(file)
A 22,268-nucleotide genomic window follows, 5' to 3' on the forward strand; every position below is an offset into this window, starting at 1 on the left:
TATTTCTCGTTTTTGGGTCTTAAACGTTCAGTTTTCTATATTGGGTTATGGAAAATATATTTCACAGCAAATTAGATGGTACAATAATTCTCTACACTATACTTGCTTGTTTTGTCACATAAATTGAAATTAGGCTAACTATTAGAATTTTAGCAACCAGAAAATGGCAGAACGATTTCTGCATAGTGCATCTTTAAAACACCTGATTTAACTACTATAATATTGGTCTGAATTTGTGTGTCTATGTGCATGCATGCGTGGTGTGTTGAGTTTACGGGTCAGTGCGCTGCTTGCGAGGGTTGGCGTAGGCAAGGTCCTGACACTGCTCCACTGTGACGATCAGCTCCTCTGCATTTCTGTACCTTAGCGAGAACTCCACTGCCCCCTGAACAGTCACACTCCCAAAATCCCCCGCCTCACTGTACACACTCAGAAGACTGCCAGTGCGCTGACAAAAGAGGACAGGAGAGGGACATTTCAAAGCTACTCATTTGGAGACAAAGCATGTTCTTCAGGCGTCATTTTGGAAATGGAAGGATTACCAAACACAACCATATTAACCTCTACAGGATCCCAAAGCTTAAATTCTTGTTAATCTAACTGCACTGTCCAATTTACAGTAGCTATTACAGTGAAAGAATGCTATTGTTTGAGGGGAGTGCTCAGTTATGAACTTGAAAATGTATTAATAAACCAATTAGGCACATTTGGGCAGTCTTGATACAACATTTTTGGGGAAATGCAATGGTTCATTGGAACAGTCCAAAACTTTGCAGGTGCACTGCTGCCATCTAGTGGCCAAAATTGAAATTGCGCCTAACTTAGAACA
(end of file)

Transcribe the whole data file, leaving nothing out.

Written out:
A 22,268-nucleotide genomic window follows, 5' to 3' on the forward strand; every position below is an offset into this window, starting at 1 on the left:
TATTTCTCGTTTTTGGGTCTTAAACGTTCAGTTTTCTATATTGGGTTATGGAAAATATATTTCACAGCAAATTAGATGGTACAATAATTCTCTACACTATACTTGCTTGTTTTGTCACATAAATTGAAATTAGGCTAACTATTAGAATTTTAGCAACCAGAAAATGGCAGAACGATTTCTGCATAGTGCATCTTTAAAACACCTGATTTAACTACTATAATATTGGTCTGAATTTGTGTGTCTATGTGCATGCATGCGTGGTGTGTTGAGTTTACGGGTCAGTGCGCTGCTTGCGAGGGTTGGCGTAGGCAAGGTCCTGACACTGCTCCACTGTGACGATCAGCTCCTCTGCATTTCTGTACCTTAGCGAGAACTCCACTGCCCCCTGAACAGTCACACTCCCAAAATCCCCCGCCTCACTGTACACACTCAGAAGACTGCCAGTGCGCTGACAAAAGAGGACAGGAGAGGGACATTTCAAAGCTACTCATTTGGAGACAAAGCATGTTCTTCAGGCGTCATTTTGGAAATGGAAGGATTACCAAACACAACCATATTAACCTCTACAGGATCCCAAAGCTTAAATTCTTGTTAATCTAACTGCACTGTCCAATTTACAGTAGCTATTACAGTGAAAGAATGCTATTGTTTGAGGGGAGTGCTCAGTTATGAACTTGAAAATGTATTAATAAACCAATTAGGCACATTTGGGCAGTCTTGATACAACATTTTTGGGGAAATGCAATGGTTCATTGGAACAGTCCAAAACTTTGCAGGTGCACTGCTGCCATCTAGTGGCCAAAATTGAAATTGCGCCTAACTTAGAACA